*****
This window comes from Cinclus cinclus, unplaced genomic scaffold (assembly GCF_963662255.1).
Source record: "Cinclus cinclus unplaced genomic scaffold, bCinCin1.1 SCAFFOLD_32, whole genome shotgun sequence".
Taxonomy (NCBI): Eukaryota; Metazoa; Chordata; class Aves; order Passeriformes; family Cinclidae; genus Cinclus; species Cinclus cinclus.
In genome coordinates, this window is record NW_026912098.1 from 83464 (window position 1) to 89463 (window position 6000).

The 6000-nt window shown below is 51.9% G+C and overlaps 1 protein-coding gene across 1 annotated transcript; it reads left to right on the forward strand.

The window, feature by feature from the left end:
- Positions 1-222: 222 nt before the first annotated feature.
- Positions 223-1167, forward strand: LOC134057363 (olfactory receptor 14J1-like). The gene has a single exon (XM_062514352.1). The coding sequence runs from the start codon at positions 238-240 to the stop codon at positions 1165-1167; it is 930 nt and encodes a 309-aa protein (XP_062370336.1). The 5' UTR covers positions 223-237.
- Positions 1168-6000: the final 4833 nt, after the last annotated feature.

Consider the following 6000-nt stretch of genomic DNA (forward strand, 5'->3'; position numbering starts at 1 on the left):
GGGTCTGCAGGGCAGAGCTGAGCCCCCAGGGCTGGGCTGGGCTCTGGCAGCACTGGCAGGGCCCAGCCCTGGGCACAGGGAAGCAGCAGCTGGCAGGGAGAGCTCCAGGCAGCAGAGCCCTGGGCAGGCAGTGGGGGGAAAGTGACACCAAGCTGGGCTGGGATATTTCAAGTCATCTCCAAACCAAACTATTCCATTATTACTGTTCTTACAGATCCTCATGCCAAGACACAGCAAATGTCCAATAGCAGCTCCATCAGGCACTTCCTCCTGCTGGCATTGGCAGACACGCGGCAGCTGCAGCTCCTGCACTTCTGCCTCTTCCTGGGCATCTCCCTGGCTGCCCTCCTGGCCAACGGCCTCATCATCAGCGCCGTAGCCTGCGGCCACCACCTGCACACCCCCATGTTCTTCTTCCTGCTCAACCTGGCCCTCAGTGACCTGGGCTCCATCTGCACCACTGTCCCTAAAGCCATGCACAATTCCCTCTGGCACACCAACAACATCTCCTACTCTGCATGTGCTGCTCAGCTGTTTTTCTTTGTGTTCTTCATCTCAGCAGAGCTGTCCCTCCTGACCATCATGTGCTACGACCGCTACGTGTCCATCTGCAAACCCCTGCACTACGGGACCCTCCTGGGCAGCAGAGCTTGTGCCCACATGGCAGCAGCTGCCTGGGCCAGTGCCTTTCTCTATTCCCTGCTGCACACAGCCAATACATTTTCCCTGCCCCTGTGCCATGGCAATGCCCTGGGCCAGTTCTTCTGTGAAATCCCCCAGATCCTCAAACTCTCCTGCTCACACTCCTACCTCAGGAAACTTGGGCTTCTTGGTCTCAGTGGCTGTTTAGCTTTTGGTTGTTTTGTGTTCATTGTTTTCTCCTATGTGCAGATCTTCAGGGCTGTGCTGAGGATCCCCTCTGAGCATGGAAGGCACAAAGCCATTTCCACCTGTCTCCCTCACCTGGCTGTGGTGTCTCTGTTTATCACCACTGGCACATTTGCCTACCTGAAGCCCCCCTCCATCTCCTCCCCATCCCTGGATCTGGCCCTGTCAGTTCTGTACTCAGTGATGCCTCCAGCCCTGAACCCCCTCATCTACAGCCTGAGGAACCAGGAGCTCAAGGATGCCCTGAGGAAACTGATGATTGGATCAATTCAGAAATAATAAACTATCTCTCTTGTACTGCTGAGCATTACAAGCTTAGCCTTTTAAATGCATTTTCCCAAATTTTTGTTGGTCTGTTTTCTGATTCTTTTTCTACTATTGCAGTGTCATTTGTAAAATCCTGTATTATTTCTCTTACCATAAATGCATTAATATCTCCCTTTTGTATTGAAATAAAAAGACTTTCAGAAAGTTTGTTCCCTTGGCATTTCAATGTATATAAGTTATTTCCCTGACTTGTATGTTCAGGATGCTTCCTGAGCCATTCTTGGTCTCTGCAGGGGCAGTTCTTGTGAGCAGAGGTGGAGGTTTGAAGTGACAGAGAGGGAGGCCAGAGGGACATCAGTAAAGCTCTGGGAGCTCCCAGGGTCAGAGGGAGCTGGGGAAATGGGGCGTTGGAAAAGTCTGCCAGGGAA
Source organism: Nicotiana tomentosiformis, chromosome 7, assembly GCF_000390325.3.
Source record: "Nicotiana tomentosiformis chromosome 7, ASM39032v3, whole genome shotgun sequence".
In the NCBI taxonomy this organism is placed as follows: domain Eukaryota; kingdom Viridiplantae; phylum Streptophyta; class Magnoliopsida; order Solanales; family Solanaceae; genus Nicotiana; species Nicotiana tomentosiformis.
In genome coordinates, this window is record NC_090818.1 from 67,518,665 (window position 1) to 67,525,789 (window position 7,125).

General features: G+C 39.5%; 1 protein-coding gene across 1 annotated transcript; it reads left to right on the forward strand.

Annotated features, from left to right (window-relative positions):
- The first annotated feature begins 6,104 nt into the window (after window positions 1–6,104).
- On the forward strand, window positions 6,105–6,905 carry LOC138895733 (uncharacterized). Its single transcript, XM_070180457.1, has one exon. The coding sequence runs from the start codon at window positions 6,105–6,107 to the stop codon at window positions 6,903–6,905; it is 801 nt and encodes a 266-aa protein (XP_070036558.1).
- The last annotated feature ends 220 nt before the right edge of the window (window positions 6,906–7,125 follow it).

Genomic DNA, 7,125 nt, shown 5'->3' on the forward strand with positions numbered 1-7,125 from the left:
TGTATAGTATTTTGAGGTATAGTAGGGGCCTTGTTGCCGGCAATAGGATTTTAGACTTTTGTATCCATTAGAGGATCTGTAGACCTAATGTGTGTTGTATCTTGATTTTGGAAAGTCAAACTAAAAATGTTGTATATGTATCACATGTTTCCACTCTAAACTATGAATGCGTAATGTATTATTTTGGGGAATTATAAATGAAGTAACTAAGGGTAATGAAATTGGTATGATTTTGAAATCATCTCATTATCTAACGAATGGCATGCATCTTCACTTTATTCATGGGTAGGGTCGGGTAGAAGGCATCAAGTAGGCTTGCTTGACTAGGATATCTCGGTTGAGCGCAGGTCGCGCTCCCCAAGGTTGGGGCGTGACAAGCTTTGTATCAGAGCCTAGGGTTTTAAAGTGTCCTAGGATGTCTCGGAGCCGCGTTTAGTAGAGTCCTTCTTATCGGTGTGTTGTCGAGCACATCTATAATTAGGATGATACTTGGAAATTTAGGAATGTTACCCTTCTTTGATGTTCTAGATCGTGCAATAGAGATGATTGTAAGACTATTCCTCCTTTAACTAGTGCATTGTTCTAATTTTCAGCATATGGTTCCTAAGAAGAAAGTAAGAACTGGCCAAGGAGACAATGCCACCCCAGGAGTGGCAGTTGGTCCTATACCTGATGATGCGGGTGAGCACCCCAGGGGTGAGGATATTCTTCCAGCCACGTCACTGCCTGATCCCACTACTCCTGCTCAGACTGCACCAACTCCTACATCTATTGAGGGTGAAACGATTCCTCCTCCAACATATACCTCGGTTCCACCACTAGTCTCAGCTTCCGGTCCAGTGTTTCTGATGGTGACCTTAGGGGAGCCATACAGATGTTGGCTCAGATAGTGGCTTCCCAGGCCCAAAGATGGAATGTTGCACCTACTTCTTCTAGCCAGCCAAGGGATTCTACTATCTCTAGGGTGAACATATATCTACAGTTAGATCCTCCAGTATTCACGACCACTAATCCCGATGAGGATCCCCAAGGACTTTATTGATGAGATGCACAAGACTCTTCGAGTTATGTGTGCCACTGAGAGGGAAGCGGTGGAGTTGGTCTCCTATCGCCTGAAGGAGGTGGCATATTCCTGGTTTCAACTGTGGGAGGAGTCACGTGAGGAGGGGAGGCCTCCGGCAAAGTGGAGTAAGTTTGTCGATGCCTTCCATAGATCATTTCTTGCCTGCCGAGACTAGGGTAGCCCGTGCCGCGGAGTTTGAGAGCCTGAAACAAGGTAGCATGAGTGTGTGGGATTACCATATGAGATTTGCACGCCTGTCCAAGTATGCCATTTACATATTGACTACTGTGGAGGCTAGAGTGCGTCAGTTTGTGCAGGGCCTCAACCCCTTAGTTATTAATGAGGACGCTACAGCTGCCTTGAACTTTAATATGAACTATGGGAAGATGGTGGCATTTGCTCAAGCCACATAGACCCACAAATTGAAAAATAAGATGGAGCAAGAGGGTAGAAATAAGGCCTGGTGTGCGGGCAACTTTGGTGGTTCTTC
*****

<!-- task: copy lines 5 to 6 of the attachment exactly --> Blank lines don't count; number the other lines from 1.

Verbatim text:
The 6000-nt window shown below is 51.9% G+C and overlaps 1 protein-coding gene across 1 annotated transcript; it reads left to right on the forward strand.

The window, feature by feature from the left end: